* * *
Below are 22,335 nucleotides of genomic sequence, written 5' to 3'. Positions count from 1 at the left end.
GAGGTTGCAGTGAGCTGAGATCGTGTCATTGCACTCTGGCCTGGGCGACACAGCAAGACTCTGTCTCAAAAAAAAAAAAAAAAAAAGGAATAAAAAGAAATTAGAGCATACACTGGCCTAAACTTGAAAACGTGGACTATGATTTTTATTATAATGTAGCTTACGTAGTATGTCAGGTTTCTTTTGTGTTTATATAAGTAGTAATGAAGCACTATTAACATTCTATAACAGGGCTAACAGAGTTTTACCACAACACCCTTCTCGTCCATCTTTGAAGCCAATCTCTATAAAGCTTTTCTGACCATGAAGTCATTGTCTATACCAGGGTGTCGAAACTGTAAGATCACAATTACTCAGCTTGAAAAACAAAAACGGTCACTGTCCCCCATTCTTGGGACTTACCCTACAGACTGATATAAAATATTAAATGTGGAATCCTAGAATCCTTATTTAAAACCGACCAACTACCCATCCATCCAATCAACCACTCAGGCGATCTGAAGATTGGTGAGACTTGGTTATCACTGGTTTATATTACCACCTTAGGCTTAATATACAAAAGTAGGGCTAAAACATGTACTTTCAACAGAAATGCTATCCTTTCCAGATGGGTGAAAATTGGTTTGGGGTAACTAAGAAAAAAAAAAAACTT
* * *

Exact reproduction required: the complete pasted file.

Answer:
Below are 22,335 nucleotides of genomic sequence, written 5' to 3'. Positions count from 1 at the left end.
GAGGTTGCAGTGAGCTGAGATCGTGTCATTGCACTCTGGCCTGGGCGACACAGCAAGACTCTGTCTCAAAAAAAAAAAAAAAAAAAGGAATAAAAAGAAATTAGAGCATACACTGGCCTAAACTTGAAAACGTGGACTATGATTTTTATTATAATGTAGCTTACGTAGTATGTCAGGTTTCTTTTGTGTTTATATAAGTAGTAATGAAGCACTATTAACATTCTATAACAGGGCTAACAGAGTTTTACCACAACACCCTTCTCGTCCATCTTTGAAGCCAATCTCTATAAAGCTTTTCTGACCATGAAGTCATTGTCTATACCAGGGTGTCGAAACTGTAAGATCACAATTACTCAGCTTGAAAAACAAAAACGGTCACTGTCCCCCATTCTTGGGACTTACCCTACAGACTGATATAAAATATTAAATGTGGAATCCTAGAATCCTTATTTAAAACCGACCAACTACCCATCCATCCAATCAACCACTCAGGCGATCTGAAGATTGGTGAGACTTGGTTATCACTGGTTTATATTACCACCTTAGGCTTAATATACAAAAGTAGGGCTAAAACATGTACTTTCAACAGAAATGCTATCCTTTCCAGATGGGTGAAAATTGGTTTGGGGTAACTAAGAAAAAAAAAAAACTT